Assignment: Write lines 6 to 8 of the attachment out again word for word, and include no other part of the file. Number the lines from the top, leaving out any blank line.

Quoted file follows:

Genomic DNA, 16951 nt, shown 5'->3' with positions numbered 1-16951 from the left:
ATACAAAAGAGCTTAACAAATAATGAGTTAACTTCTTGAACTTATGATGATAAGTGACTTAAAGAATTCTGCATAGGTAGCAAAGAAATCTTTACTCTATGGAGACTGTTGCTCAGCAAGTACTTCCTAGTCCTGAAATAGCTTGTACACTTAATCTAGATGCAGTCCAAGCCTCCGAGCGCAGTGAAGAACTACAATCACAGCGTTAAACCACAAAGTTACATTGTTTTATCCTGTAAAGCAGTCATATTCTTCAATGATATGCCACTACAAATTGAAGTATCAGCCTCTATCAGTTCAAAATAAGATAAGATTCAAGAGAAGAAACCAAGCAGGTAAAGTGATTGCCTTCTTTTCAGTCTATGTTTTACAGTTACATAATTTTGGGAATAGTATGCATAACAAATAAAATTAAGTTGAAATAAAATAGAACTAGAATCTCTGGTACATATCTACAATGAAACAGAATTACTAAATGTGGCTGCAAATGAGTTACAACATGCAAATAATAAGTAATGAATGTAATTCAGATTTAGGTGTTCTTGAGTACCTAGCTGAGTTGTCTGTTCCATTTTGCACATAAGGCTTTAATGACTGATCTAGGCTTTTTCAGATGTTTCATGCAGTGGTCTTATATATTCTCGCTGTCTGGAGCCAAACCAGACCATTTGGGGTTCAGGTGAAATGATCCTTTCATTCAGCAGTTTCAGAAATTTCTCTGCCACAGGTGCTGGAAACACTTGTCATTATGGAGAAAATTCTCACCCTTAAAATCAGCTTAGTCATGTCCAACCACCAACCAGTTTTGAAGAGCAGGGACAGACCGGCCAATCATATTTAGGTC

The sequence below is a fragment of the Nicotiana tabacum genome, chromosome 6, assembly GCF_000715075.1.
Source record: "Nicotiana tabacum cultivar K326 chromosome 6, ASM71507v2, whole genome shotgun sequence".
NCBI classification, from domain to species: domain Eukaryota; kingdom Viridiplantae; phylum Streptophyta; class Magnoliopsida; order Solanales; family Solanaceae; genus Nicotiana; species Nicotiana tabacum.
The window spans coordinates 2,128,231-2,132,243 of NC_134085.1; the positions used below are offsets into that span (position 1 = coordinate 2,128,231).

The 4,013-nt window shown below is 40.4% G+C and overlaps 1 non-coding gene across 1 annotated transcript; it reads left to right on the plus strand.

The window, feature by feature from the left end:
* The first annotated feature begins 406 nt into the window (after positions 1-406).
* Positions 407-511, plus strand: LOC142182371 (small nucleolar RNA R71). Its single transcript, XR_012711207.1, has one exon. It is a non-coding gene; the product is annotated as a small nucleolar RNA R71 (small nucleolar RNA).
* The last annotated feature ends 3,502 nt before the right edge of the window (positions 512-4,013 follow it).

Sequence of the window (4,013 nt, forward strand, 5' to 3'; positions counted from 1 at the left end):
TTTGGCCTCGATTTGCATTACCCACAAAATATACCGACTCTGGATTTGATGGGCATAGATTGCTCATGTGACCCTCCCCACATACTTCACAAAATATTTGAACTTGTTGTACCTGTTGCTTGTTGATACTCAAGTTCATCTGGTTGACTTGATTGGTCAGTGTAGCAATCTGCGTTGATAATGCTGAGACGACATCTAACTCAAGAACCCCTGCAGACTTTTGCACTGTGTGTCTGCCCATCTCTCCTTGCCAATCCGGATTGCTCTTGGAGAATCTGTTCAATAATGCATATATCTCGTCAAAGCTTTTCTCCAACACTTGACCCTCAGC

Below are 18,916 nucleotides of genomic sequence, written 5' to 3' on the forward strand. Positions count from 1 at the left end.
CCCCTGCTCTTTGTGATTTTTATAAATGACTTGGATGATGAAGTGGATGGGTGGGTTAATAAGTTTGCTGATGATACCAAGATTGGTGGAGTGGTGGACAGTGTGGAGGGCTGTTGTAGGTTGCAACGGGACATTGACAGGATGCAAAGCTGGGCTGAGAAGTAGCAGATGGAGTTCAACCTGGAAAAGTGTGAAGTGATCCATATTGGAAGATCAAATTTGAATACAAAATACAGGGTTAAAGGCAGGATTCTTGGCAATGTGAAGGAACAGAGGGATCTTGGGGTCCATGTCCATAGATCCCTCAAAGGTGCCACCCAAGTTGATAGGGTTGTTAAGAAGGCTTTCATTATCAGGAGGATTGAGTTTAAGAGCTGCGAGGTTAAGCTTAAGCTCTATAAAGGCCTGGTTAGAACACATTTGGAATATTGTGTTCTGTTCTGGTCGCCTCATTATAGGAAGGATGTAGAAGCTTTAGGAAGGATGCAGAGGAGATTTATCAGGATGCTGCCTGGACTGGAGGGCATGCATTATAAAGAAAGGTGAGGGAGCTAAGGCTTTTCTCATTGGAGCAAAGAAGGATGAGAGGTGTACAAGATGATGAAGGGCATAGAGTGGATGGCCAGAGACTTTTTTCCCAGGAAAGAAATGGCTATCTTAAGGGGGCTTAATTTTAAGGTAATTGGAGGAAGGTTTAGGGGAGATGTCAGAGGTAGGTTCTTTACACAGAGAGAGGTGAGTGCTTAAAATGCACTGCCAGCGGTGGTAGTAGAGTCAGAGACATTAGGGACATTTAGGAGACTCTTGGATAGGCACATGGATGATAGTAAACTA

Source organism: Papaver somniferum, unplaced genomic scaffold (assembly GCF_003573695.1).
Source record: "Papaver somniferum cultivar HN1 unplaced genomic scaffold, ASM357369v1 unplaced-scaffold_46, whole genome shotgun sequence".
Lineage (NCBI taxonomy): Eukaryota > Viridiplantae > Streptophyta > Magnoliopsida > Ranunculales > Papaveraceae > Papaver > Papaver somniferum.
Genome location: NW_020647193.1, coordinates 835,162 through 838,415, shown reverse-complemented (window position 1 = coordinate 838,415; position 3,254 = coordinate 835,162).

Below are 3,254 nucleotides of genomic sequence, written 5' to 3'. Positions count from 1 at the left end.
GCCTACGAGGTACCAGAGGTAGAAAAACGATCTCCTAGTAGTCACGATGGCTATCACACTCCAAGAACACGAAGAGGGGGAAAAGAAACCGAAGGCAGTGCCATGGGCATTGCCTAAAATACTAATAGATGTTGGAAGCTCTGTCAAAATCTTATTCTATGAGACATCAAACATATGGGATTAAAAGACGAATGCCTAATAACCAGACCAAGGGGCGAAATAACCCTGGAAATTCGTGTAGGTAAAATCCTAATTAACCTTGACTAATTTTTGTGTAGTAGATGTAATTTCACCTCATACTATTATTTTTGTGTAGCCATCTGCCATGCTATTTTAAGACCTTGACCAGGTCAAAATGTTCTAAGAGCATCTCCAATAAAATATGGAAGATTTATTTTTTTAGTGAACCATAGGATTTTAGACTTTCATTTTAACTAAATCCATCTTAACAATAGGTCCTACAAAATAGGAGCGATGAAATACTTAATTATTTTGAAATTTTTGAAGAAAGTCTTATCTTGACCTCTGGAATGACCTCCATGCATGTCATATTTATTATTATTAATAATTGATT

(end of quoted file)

The window spans coordinates 2,128,231-2,132,243 of NC_134085.1; the positions used below are offsets into that span (position 1 = coordinate 2,128,231).

The 4,013-nt window shown below is 40.4% G+C and overlaps 1 non-coding gene across 1 annotated transcript; it reads left to right on the plus strand.

The window, feature by feature from the left end: